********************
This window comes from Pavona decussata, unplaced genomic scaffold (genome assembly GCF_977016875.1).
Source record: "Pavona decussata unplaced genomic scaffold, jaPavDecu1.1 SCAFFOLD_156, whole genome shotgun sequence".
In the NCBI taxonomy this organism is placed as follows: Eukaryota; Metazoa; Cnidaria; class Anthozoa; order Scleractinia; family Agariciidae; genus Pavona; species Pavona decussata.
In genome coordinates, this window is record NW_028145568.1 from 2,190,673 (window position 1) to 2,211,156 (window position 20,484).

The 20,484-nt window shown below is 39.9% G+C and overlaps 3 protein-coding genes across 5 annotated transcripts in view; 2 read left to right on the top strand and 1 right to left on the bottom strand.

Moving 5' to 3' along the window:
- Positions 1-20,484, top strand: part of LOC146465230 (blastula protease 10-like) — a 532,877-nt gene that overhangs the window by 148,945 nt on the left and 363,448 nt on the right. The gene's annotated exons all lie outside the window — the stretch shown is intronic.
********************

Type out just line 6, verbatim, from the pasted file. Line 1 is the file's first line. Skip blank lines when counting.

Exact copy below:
Moving 5' to 3' along the window: